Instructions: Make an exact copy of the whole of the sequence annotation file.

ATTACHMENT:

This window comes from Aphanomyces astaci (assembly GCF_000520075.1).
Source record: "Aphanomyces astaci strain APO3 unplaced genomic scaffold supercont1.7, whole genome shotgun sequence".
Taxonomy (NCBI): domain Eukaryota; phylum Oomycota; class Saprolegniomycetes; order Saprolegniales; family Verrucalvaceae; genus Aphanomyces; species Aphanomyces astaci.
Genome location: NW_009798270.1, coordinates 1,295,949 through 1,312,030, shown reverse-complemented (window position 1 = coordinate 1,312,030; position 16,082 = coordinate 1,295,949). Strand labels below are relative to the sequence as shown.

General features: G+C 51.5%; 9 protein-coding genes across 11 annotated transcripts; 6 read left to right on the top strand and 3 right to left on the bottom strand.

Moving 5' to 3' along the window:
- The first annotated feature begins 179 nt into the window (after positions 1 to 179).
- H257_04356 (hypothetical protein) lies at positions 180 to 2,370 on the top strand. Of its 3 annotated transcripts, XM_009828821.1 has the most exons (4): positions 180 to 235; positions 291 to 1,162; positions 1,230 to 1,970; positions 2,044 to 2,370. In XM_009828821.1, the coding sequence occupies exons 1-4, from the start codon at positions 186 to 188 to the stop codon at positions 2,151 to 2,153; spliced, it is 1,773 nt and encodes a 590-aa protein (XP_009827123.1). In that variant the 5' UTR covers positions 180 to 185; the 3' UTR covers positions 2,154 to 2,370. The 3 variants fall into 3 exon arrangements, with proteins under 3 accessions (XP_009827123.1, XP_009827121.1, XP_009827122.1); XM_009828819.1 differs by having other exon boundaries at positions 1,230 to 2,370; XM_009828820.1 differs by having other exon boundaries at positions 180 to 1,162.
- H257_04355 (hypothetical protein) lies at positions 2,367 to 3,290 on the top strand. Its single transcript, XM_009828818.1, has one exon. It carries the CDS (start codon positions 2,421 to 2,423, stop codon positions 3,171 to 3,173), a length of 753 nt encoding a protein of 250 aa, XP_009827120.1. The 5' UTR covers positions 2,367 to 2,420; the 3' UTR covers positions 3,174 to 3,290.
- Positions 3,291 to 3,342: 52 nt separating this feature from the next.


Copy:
This window comes from Aphanomyces astaci (assembly GCF_000520075.1).
Source record: "Aphanomyces astaci strain APO3 unplaced genomic scaffold supercont1.7, whole genome shotgun sequence".
Taxonomy (NCBI): domain Eukaryota; phylum Oomycota; class Saprolegniomycetes; order Saprolegniales; family Verrucalvaceae; genus Aphanomyces; species Aphanomyces astaci.
Genome location: NW_009798270.1, coordinates 1,295,949 through 1,312,030, shown reverse-complemented (window position 1 = coordinate 1,312,030; position 16,082 = coordinate 1,295,949). Strand labels below are relative to the sequence as shown.

General features: G+C 51.5%; 9 protein-coding genes across 11 annotated transcripts; 6 read left to right on the top strand and 3 right to left on the bottom strand.

Moving 5' to 3' along the window:
- The first annotated feature begins 179 nt into the window (after positions 1 to 179).
- H257_04356 (hypothetical protein) lies at positions 180 to 2,370 on the top strand. Of its 3 annotated transcripts, XM_009828821.1 has the most exons (4): positions 180 to 235; positions 291 to 1,162; positions 1,230 to 1,970; positions 2,044 to 2,370. In XM_009828821.1, the coding sequence occupies exons 1-4, from the start codon at positions 186 to 188 to the stop codon at positions 2,151 to 2,153; spliced, it is 1,773 nt and encodes a 590-aa protein (XP_009827123.1). In that variant the 5' UTR covers positions 180 to 185; the 3' UTR covers positions 2,154 to 2,370. The 3 variants fall into 3 exon arrangements, with proteins under 3 accessions (XP_009827123.1, XP_009827121.1, XP_009827122.1); XM_009828819.1 differs by having other exon boundaries at positions 1,230 to 2,370; XM_009828820.1 differs by having other exon boundaries at positions 180 to 1,162.
- H257_04355 (hypothetical protein) lies at positions 2,367 to 3,290 on the top strand. Its single transcript, XM_009828818.1, has one exon. It carries the CDS (start codon positions 2,421 to 2,423, stop codon positions 3,171 to 3,173), a length of 753 nt encoding a protein of 250 aa, XP_009827120.1. The 5' UTR covers positions 2,367 to 2,420; the 3' UTR covers positions 3,174 to 3,290.
- Positions 3,291 to 3,342: 52 nt separating this feature from the next.